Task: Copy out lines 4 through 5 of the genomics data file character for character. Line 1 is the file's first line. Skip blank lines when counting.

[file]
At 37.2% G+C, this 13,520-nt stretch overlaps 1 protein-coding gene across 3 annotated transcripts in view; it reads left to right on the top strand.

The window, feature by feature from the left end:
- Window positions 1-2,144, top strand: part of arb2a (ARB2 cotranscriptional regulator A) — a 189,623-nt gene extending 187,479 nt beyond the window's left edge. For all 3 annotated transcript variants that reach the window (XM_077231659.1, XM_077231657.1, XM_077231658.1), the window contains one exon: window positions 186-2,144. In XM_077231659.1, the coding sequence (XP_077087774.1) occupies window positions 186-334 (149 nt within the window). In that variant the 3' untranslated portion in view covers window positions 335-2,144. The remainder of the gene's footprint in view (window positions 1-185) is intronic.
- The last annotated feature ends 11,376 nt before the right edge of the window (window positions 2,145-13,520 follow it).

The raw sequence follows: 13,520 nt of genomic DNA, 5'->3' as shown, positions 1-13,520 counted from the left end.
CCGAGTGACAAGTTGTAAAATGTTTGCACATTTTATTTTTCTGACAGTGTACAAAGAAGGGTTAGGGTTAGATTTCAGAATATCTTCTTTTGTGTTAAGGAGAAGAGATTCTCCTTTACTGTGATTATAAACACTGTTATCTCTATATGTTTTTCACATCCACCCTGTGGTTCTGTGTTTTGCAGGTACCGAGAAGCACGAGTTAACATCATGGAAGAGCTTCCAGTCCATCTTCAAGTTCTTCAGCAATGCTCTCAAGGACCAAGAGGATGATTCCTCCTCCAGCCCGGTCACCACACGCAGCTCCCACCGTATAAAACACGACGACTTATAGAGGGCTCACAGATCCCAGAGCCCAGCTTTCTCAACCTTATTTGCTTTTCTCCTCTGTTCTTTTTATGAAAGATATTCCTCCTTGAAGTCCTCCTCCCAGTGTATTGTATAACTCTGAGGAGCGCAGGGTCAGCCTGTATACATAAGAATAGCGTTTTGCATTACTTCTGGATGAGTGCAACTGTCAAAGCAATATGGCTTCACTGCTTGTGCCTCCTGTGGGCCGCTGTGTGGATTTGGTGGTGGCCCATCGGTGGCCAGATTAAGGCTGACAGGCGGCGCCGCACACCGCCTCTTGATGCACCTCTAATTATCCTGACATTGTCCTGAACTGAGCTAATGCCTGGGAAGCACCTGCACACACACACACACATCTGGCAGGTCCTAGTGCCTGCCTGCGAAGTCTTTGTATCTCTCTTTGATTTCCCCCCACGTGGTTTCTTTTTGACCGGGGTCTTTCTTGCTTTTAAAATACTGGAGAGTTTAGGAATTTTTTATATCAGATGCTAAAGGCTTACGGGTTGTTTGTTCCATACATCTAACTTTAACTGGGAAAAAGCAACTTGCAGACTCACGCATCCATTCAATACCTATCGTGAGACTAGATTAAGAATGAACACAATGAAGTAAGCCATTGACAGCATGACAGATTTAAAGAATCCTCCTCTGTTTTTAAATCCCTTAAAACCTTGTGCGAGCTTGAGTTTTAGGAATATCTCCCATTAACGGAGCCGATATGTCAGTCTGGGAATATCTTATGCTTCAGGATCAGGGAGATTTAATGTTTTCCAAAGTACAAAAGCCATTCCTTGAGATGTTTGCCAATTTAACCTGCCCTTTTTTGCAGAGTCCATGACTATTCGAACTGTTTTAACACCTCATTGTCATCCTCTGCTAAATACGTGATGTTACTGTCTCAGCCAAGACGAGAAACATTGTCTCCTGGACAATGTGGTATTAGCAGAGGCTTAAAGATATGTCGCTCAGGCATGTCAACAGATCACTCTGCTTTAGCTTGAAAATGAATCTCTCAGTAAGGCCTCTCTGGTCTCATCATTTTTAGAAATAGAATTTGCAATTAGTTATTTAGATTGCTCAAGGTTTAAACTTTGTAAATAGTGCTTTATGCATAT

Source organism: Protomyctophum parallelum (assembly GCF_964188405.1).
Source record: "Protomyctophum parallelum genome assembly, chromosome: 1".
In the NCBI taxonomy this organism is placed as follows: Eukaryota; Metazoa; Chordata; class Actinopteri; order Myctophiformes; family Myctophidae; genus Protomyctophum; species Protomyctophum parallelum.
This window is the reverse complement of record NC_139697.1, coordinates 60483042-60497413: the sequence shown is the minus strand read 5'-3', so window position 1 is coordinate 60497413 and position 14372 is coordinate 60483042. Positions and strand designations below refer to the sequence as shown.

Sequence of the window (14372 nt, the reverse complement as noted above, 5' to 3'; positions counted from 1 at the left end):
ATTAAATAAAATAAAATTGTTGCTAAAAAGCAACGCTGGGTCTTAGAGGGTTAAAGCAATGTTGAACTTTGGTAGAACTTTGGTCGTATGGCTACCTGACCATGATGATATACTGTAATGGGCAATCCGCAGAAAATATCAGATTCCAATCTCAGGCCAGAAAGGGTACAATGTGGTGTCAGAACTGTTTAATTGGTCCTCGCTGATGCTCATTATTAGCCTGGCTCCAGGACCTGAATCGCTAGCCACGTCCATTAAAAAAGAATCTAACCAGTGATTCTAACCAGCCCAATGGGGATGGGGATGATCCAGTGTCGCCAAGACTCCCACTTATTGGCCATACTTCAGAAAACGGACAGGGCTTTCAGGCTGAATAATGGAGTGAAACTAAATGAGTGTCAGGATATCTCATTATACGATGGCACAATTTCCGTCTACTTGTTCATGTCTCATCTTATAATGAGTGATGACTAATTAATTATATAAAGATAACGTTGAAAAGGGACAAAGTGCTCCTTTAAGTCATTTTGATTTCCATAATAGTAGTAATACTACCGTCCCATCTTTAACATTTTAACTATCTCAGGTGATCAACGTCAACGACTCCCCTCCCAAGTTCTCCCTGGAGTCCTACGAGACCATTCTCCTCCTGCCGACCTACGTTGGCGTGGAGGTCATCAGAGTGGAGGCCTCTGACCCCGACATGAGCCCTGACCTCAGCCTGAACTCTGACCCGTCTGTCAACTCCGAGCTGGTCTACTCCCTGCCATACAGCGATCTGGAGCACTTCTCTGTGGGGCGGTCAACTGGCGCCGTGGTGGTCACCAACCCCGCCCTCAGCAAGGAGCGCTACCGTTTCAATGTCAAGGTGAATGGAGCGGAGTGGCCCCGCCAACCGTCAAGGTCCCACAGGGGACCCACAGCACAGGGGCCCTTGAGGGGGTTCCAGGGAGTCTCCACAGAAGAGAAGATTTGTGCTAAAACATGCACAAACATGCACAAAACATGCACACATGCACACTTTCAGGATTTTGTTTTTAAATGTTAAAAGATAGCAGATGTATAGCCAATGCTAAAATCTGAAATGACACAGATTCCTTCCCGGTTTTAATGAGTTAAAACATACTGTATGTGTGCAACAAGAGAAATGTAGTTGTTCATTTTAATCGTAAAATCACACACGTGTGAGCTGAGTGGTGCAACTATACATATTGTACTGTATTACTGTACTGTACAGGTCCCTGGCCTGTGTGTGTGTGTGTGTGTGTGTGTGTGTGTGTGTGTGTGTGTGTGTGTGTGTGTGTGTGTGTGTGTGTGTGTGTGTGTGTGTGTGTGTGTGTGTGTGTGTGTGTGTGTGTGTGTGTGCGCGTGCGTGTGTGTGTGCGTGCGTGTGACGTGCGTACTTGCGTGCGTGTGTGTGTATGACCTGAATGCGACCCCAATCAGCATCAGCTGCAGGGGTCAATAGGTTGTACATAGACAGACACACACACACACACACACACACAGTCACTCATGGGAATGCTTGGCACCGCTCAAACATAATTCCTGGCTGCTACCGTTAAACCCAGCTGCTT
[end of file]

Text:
- The last annotated feature ends 11,376 nt before the right edge of the window (window positions 2,145-13,520 follow it).

The raw sequence follows: 13,520 nt of genomic DNA, 5'->3' as shown, positions 1-13,520 counted from the left end.